Building damage detection after natural disasters like earthquakes is crucial for initiating effective emergency response actions. Remotely sensed very high spatial resolution (VHR) imagery can provide vital information due to their ability to map the affected buildings with high geometric precision. Many approaches have been developed to detect damaged buildings due to earthquakes. However, little attention has been paid to exploiting rich features represented in VHR images using Deep Neural Networks (DNN). This paper presents a novel superpixel based approach combining DNN and a modified segmentation method, to detect damaged buildings from VHR imagery. Firstly, a modified Fast Scanning and Adaptive Merging method is extended to create initial over-segmentation. Secondly, the segments are merged based on the Region Adjacent Graph (RAG), considered an improved semantic similarity criterion composed of Local Binary Patterns (LBP) texture, spectral, and shape features. Thirdly, a pre-trained DNN using Stacked Denoising Auto-Encoders called SDAE-DNN is presented, to exploit the rich semantic features for building damage detection. Deep-layer feature abstraction of SDAE-DNN could boost detection accuracy through learning more intrinsic and discriminative features, which outperformed other methods using state-of-the-art alternative classifiers. We demonstrate the feasibility and effectiveness of our method using a subset of WorldView-2 imagery, in the complex urban areas of Bhaktapur, Nepal, which was affected by the Nepal Earthquake of April 25, 2015.
Self-supervised learning has gradually emerged as a powerful technique for graph representation learning. However, transferable, generalizable, and robust representation learning on graph data still remains a challenge for pre-training graph neural networks. In this paper, we propose a simple and effective self-supervised pre-training strategy, named Pairwise Half-graph Discrimination (PHD), that explicitly pre-trains a graph neural network at graph-level. PHD is designed as a simple binary classification task to discriminate whether two half-graphs come from the same source. Experiments demonstrate that the PHD is an effective pre-training strategy that offers comparable or superior performance on 13 graph classification tasks compared with state-of-the-art strategies, and achieves notable improvements when combined with node-level strategies. Moreover, the visualization of learned representation revealed that PHD strategy indeed empowers the model to learn graph-level knowledge like the molecular scaffold. These results have established PHD as a powerful and effective self-supervised learning strategy in graph-level representation learning.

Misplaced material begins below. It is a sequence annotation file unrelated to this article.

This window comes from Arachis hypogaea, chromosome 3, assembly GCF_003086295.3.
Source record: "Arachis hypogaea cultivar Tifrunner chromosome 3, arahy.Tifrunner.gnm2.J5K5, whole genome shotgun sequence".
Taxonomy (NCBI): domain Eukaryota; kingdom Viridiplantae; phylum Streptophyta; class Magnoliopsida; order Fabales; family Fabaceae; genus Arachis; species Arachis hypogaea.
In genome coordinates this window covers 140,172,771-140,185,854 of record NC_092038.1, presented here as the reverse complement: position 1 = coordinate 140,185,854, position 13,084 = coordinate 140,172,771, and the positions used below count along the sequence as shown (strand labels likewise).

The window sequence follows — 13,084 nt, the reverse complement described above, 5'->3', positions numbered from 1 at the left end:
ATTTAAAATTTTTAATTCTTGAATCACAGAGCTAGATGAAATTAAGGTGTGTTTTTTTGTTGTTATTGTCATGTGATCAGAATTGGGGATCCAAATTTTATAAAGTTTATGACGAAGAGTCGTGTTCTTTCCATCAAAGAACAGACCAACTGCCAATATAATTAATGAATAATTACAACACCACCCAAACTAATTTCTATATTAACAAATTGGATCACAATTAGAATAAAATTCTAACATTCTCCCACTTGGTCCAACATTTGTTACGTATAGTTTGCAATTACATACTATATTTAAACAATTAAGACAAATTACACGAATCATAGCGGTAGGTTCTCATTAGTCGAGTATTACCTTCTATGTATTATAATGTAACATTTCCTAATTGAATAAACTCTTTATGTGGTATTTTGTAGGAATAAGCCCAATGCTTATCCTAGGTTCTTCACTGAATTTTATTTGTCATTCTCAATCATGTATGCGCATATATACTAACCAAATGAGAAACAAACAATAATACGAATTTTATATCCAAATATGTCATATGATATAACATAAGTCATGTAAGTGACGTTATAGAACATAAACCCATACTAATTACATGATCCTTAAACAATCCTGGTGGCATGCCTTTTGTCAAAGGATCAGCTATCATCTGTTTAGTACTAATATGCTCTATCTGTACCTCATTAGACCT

TextVQA requires models to read and reason about text in images to answer questions about them. Specifically, models need to incorporate a new modality of text present in the images and reason over it to answer TextVQA questions. In this challenge, we use generative model T5 for TextVQA task. Based on pre-trained checkpoint T5-3B from HuggingFace repository, two other pre-training tasks including masked language modeling(MLM) and relative position prediction(RPP) are designed to better align object feature and scene text. In the stage of pre-training, encoder is dedicate to handle the fusion among multiple modalities: question text, object text labels, scene text labels, object visual features, scene visual features. After that decoder generates the text sequence step-by-step, cross entropy loss is required by default. We use a large-scale scene text dataset in pre-training and then fine-tune the T5-3B with the TextVQA dataset only.
How to produce expressive molecular representations is a fundamental challenge in AI-driven drug discovery. Graph neural network (GNN) has emerged as a powerful technique for modeling molecular data. However, previous supervised approaches usually suffer from the scarcity of labeled data and have poor generalization capability. Here, we proposed a novel Molecular Pre-training Graph-based deep learning framework, named MPG, that leans molecular representations from large-scale unlabeled molecules. In MPG, we proposed a powerful MolGNet model and an effective self-supervised strategy for pre-training the model at both the node and graph-level. After pre-training on 11 million unlabeled molecules, we revealed that MolGNet can capture valuable chemistry insights to produce interpretable representation. The pre-trained MolGNet can be fine-tuned with just one additional output layer to create state-of-the-art models for a wide range of drug discovery tasks, including molecular properties prediction, drug-drug interaction, and drug-target interaction, involving 13 benchmark datasets. Our work demonstrates that MPG is promising to become a novel approach in the drug discovery pipeline.